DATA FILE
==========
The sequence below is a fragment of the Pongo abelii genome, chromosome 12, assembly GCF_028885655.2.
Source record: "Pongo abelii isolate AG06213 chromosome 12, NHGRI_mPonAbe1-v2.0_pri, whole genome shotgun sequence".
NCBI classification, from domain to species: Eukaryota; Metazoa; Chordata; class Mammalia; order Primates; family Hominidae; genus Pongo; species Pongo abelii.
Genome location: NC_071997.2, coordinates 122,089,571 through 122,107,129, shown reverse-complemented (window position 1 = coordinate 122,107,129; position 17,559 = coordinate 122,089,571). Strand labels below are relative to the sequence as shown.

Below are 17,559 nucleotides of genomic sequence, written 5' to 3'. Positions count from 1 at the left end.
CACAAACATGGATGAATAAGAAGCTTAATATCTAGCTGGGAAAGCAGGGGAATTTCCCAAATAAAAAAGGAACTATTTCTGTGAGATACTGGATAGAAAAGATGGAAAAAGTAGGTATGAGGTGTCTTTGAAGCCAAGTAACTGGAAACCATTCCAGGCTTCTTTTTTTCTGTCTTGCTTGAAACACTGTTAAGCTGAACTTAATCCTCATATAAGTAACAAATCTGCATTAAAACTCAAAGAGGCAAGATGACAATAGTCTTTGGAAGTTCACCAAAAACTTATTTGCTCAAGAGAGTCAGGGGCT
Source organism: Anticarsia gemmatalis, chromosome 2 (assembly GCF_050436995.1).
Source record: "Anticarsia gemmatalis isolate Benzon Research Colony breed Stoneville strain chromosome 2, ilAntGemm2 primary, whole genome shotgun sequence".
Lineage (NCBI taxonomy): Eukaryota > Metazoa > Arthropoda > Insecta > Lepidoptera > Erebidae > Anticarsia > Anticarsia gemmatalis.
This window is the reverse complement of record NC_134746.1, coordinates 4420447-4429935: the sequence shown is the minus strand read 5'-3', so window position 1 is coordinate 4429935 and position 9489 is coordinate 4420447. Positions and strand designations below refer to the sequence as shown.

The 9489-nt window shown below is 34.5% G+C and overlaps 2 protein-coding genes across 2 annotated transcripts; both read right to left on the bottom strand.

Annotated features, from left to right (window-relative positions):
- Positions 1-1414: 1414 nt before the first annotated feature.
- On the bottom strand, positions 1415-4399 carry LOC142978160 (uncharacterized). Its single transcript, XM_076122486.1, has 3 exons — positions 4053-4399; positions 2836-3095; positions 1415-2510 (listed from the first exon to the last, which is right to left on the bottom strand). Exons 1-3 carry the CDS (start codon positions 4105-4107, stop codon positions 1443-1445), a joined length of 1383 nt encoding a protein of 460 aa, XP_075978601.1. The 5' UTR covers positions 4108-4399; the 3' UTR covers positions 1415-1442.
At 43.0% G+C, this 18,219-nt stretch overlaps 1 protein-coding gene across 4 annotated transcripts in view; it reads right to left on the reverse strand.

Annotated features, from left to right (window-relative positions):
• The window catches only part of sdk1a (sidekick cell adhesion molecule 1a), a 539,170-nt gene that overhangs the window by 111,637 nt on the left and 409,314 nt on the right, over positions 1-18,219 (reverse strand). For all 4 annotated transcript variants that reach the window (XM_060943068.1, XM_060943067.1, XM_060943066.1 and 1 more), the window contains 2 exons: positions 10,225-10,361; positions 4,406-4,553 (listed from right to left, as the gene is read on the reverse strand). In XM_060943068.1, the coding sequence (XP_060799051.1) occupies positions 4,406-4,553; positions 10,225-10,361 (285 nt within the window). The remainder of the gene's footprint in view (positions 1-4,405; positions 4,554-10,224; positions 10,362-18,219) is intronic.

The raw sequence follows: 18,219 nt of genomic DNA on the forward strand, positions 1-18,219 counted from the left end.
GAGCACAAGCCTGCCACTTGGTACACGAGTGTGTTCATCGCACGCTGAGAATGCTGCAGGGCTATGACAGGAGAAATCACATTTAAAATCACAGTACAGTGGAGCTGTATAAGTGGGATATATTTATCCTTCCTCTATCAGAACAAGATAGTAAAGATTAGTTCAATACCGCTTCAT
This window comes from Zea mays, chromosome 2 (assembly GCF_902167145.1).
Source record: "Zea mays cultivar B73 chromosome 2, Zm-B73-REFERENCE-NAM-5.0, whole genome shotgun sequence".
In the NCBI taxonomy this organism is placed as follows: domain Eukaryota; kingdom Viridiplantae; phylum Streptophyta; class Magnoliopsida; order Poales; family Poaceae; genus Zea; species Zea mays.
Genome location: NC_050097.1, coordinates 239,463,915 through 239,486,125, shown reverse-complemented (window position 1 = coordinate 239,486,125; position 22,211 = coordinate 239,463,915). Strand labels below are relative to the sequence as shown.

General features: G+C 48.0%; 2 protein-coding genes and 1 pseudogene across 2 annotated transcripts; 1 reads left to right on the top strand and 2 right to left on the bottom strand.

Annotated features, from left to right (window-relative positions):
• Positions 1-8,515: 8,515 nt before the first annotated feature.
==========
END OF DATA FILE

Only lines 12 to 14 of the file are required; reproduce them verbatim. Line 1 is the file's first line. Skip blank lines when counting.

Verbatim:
Annotated features, from left to right (window-relative positions):
- Positions 1-1414: 1414 nt before the first annotated feature.
- On the bottom strand, positions 1415-4399 carry LOC142978160 (uncharacterized). Its single transcript, XM_076122486.1, has 3 exons — positions 4053-4399; positions 2836-3095; positions 1415-2510 (listed from the first exon to the last, which is right to left on the bottom strand). Exons 1-3 carry the CDS (start codon positions 4105-4107, stop codon positions 1443-1445), a joined length of 1383 nt encoding a protein of 460 aa, XP_075978601.1. The 5' UTR covers positions 4108-4399; the 3' UTR covers positions 1415-1442.